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Security forces: our first line of defense

Security forces: our first line of defense

2nd Security Forces Squadron Airmen welcome people at the main gate entrance at Barksdale Air Force Base, La., Jan. 5, 2018. 2nd SFS Airmen patrol the main gate 24 hours a day. (U.S. Air Force photo by Airman 1st Class Sydney Campbell)

Security forces: our first line of defense

Airman Dylan Gauthier, 2nd Security Forces Squadron installation patrolman, hands an identification card back to an Airman as they enter Barksdale Air Force Base, La., Jan. 5, 2018. The base requires 100% identification check from military personnel. (U.S. Air Force photo by Airman 1st Class Sydney Campbell)

Security forces: our first line of defense

Airman 1st Class Skyler Sexton, 2nd Security Forces Squadron reports analysis clerk, monitors base patrons as they enter the installation through the main gate entrance to Barksdale Air Force Base, La., Jan. 5, 2018. 2nd SFS Airmen are trained in various aspects of base security, including patrolling the installation and filing reports. (U.S. Air Force photo by Airman 1st Class Sydney Campbell)

Security forces: our first line of defense

2nd Security Forces Squadron staff support Airmen check the identification of people coming through the main gate entrance at Barksdale Air Force Base, La., Jan. 5, 2018. More lanes are opened when there is heavy traffic. (U.S. Air Force photo by Airman 1st Class Sydney Campbell)

Security forces: our first line of defense

2nd Security Forces Squadron staff support Airmen check the identification of people coming through the main gate entrance at Barksdale Air Force Base, La., Jan. 5, 2018. The base requires 100% identification check from military personnel. (U.S. Air Force photo by Airman 1st Class Sydney Campbell)

Security forces: our first line of defense

Airman Dylan Gauthier, 2nd Security Forces Squadron installation patrolman, checks identification cards for people to get through the main gate entrance at Barksdale Air Force Base, La., Jan. 5, 2018. Traffic may get backed up during rush hours, but additional SFS Airmen help man the gates to keep traffic flowing. (U.S. Air Force photo by Airman 1st Class Sydney Campbell)

Security forces: our first line of defense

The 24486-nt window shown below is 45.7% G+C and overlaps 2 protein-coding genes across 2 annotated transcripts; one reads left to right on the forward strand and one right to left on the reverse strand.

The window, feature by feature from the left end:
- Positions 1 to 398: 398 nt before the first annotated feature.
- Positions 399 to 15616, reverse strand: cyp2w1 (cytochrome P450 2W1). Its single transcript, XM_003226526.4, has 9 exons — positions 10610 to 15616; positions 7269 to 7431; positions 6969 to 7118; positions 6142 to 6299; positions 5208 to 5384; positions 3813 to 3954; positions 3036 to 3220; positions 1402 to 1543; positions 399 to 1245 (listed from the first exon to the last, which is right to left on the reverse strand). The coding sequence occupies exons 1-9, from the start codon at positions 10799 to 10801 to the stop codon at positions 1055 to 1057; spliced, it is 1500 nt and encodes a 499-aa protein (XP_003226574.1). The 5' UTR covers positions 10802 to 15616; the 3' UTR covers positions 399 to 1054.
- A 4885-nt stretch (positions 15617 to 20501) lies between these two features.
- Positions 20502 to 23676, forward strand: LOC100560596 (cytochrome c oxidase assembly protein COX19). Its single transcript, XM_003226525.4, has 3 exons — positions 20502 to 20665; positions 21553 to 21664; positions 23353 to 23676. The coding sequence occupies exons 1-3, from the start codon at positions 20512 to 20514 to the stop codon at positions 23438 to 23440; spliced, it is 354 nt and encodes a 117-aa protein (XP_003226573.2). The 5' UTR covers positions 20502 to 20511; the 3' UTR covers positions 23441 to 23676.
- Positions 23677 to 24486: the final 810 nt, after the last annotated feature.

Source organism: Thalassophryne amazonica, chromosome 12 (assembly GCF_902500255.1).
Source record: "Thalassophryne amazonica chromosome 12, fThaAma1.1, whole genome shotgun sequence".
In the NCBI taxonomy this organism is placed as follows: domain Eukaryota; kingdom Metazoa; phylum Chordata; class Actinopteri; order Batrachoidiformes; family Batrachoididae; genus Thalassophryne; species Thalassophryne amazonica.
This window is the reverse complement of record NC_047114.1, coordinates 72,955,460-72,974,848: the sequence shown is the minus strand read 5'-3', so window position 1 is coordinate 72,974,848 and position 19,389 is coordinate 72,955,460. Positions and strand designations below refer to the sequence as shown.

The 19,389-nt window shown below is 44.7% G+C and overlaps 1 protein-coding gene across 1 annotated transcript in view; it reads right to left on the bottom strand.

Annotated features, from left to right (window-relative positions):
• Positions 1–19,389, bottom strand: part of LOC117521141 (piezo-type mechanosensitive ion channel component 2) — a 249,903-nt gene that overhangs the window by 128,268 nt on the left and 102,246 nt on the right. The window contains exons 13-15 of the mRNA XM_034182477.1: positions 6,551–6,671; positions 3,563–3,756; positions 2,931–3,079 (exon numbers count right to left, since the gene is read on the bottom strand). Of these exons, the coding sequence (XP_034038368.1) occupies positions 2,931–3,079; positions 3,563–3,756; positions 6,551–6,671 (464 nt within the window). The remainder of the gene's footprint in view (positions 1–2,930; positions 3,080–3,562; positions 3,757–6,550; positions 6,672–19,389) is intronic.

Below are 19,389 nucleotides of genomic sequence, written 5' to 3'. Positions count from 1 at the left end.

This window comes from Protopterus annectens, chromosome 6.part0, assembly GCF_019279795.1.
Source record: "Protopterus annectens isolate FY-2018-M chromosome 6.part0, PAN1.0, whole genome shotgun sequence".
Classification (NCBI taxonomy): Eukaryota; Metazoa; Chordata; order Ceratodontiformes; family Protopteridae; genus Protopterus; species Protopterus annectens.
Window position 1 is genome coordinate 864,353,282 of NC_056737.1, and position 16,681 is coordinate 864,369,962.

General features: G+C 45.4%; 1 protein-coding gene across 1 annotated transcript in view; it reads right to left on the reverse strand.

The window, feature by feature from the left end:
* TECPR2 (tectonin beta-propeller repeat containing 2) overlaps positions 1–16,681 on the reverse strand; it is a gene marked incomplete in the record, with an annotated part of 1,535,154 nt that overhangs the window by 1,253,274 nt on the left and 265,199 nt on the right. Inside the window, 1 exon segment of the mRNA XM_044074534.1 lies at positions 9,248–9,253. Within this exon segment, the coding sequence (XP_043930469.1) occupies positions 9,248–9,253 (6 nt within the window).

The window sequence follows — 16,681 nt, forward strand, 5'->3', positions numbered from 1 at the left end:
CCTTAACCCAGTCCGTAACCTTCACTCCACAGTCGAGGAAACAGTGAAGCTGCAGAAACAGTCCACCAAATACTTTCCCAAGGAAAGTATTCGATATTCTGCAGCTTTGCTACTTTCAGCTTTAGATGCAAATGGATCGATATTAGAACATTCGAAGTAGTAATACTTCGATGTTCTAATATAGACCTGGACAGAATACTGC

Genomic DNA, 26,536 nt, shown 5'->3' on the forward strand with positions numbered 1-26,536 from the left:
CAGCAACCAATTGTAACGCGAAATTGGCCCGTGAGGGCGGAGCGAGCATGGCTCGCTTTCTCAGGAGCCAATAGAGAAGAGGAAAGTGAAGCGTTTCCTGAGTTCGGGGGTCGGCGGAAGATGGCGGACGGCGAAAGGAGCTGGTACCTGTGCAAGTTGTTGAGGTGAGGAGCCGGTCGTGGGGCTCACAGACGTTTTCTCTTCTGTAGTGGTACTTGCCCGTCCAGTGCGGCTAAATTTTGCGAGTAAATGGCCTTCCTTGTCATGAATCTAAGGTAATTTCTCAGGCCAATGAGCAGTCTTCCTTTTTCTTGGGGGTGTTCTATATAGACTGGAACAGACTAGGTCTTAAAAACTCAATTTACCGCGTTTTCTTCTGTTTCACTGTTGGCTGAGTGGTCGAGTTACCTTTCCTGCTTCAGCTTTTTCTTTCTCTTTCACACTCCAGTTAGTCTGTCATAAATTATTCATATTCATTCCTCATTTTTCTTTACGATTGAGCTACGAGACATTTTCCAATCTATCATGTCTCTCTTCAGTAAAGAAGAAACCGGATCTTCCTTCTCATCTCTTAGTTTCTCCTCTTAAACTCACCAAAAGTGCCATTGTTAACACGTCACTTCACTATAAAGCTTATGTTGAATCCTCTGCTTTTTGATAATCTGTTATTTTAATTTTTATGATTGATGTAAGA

Senior Airman Victor Anciano-Suezo, 2nd Security Forces Squadron reports analysis clerk, directs a bus onto Barksdale Air Force Base, La., Jan. 5, 2018. All passengers of the bus must also show their ID cards to get onto base. (U.S. Air Force photo by Airman 1st Class Sydney Campbell)

BARKSDALE AIR FORCE BASE, La., --

Whether it is rush hour or the middle of the night, situational awareness is critical when guarding the gate. Every time someone enters the base, a security forces Airman is surveying and monitoring them to ensure there are no threats or red flags that could compromise the base and the safety of Airmen and their families.

The 2nd Security Forces Squadron is tasked with keeping Barksdale Air Force Base, Louisiana, secure.

“A normal every day shift is long,” said Senior Airman Dakota Webster, 2nd SFS installation patrolman. “We stand so much, checking identification, looking for suspicious behavior and keeping people out that shouldn’t be on base.”

While the day-to-day routines can be repetitive, the defenders must always be prepared for anything.

“I have had some crazy experiences,” said Senior Airman Joshua Hamblett, 2nd SFS installation patrolman. “Once, a gentleman came up to the gate and told me he wanted to speak to General Rand about a message from Russia, Syria and China. And that if he didn’t speak to him directly, the base would get bombed.”

Hamblett was a newer Airman manning the post at the time. Despite this, it was up to him to handle the situation.

“I spoke with the man and asked him to repeat the instructions for me,” Hamblett said. “I called the security forces office and relayed the information. Within a few minutes my fellow 2nd SFS Airmen were there to help. Ultimately the office of special investigations took him, but if I had not been there who knows what would have happened.”

Handling all situations professionally is key to defending the base, whether someone appears threatening or appears to be in need. Sometimes this professionalism takes time.

“While inspecting identifications one day, I noticed a pregnant woman was in distress,” Webster said. “I checked to make sure she was fine and could operate the vehicle safely.

“When the next vehicle pulled up, a senior master sergeant yelled at me saying that I should talk to my buddies on my own time,” Webster continued. “I had to handle the situation, while being calm and ensuring him I was simply making sure a fellow Airman was okay and able to drive.”

While the job can have its moments of frustration, defenders understand the importance of what they do.

“I like that I protect the base,” Hamblett said. “It is my job to protect people no matter what, and I take it very seriously.”

It’s this dedication from Airmen such as Hamblett who are the first line of defense for everyone on base, giving people peace of mind to complete their mission, day or night, rain or shine.